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Locks and Keys

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It was three in the afternoon, and Sarah and Jareth were unanimously voted the two most suspicious people in the building.

“Are you sure that's how you do it?” asked Sarah, eying Jareth critically.

“I've been doing this for years, I know what goes where!” said the man airily, adjusting his fingers.

“This is taking forever! Just put it in already.”

“Don't teach me how to pick locks!”

Sarah rolled her eyes, watching Jareth struggle with some hairpins, trying to force them in and wiggle them around the lock.

“We could just call the super,” she said.

Jareth cast her a dirty look and went back to messing around with the lock. Though the two had initially gotten off to a rocky start that morning, things had evened out a bit after Jareth's hangover had subsided a little bit and Sarah had changed into something less... morning after. They looked like quite the pair. The stark contrast of “glittery hooker” and “I probably slept in this ” really set the scene of two unlikely burglars.

“Or are you an independent stripper who don't need no key?”

“What I need,” ground out the man, “If for you to shut up and let me break in in peace.”

And that's when someone down the hallway started screaming.

Sarah jumped. Jareth dropped his hairpins and started swearing. It was a little old lady, standing just outside of apartment 306, holding two cats and looking like she was ready to singlehandedly take on a platoon of Nam veterans.

“Break in! Break in!” she screeched in a voice banshees would kill for, “Put your hands where I can see them!”

“Ma'am!” said Sarah, quickly following instructions, “Ma'am, it's alright! Please, listen t-”

“I don't have to listen to you, you're a hooligan!”

Jareth rolled his eyes and went back to picking the lock.

“Ma'am, I am your neighbor! And so is he!

The lady squinted, “I don't believe you.”

“You don't have to believe me, but he lives here!”

“Oh, yeah?”


“I don't believe you.”

Sarah felt a headache coming on. Jareth dropped his pins. His stream of consciousness cursing got louder, then quieted down to a mumble again.

The old woman looked like she was about to burst, “Tell your partner to stop that!”

“My partner?”

“Stop what?”

“The... the crime! He still has the audacity to continue picking that lock!”

Jareth gave her a once over that could make RuPaul cry, “Lady, I live here.”

“I don't believe you!”

“Well then call the superintendent! It's not that hard.”

The lady squinted at them like one does at the sun. Or a particularly disgusting-looking meal.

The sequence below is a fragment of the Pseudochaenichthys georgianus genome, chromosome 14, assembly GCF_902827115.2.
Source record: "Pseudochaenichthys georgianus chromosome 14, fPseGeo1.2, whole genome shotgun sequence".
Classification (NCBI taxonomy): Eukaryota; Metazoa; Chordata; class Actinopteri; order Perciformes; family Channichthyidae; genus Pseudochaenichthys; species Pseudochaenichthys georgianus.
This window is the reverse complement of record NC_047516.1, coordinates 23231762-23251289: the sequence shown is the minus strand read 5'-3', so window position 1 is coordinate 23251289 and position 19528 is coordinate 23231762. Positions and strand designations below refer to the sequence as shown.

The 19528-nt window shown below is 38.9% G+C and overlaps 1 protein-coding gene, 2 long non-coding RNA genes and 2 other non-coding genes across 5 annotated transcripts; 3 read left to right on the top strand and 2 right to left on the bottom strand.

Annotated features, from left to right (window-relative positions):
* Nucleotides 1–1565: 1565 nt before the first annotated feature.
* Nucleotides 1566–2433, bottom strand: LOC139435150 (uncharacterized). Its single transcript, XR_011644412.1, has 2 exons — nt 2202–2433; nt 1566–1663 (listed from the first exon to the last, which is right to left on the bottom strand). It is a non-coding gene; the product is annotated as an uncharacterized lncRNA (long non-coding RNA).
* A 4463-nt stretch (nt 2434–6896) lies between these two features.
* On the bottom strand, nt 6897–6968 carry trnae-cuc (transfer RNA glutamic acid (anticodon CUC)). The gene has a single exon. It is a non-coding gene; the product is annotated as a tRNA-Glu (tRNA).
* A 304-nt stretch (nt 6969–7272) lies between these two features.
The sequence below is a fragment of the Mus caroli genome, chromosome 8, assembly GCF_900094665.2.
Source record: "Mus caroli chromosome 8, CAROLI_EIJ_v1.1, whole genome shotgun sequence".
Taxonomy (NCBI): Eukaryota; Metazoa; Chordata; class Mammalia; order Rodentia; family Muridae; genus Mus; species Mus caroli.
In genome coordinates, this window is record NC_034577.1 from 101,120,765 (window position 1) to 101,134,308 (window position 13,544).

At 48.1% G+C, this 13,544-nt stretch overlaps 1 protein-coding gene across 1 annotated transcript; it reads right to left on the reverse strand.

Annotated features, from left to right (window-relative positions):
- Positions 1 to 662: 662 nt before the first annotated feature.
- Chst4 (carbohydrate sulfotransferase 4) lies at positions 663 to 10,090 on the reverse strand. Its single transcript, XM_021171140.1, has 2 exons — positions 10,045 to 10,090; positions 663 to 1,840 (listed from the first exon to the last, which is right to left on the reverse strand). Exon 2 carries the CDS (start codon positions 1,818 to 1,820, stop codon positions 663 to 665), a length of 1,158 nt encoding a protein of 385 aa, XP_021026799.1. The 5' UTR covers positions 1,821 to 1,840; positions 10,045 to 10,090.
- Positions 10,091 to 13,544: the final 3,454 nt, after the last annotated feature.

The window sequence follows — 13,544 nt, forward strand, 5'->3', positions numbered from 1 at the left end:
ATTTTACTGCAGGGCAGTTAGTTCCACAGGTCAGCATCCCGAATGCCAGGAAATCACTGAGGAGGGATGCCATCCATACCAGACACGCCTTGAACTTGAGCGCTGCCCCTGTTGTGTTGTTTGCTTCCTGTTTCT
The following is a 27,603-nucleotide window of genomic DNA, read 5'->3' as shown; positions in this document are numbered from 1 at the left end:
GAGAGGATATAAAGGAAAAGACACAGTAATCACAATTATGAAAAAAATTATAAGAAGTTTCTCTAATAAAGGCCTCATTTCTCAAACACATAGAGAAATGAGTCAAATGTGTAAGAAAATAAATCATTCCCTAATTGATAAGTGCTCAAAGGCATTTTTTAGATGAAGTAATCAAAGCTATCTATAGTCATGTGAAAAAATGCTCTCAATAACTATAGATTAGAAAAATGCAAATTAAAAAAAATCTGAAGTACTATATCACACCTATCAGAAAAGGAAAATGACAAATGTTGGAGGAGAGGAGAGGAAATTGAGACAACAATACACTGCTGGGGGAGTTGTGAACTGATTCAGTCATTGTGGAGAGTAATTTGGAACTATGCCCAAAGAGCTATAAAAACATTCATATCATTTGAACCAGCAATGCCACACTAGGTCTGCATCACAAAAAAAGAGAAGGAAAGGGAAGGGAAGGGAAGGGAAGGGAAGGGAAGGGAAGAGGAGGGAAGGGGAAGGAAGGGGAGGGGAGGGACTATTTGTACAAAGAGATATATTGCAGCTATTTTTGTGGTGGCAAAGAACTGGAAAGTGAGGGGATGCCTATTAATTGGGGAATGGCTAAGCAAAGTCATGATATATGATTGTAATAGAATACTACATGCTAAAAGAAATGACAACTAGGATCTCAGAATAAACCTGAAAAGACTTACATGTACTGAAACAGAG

“That's exactly what I'm planning on doing!”

“Good god, then do it!” yelled Jareth, waving a pin in the air.

“I am!”




The super showed up twenty minutes later, wearing a ridiculous hat with a red bird on top of it. The old man looked like he hadn't slept in two years and hadn't washed in three. Anyone not familiar with him would likely think he was a hobo who had accidentally wandered in and jacked a cup of tea from someone. And yet he had that look of wisdom that comes with age, the key to every apartment, and a paranoid mind, so the powers that be let him keep his job.

“He says he lives here!” complained the old lady, holding her cat in much the same way one would hold a rifle (the cat looked very uncomfortable).

The superintendent gave Jareth a long, soul piercing look that lasted a good five minutes.

Sarah looked on hopefully. As did the cat lady. Jareth stared forlornly at the stubborn lock.

“Yep,” said the super, “He lives here.”

With that, the old man turned around and shuffled away.

“You heard what he said,” growled Jareth, fiddling with pins, “Now shoo. Skedaddle. Fly. Go feed your cats.”

The woman gave them one last dirty look and vanished back into the depths of her apartment.


“It's alright,” said Sarah, rather convincingly, to a worried looking young woman with a very large pile of groceries, “He lives here.”


Half an hour and seven broken hairpins later, the door was finally open.

“Sarah,” said Jareth, looking into the woman's eyes.

“Yes, Jareth?”

“I... I want you to have this.”

Gently, he took her hand, wrapped in his own, and deposited something in it with a clink.

A couple moments of silence, then:



“What... is this?”

“That's the key to my apartment.”

“It looks... inappropriate.”

“Don't ask questions, love. Just keep it in case I get locked out again.”

“I'm shocked you trust me so much.”

“Do I really have a choice?”


The key came in useful two weeks later when Jareth showed up at Sarah's door around three in the morning, wearing a slinky red dress and singing the Bohemian Rhapsody at the top of his lungs.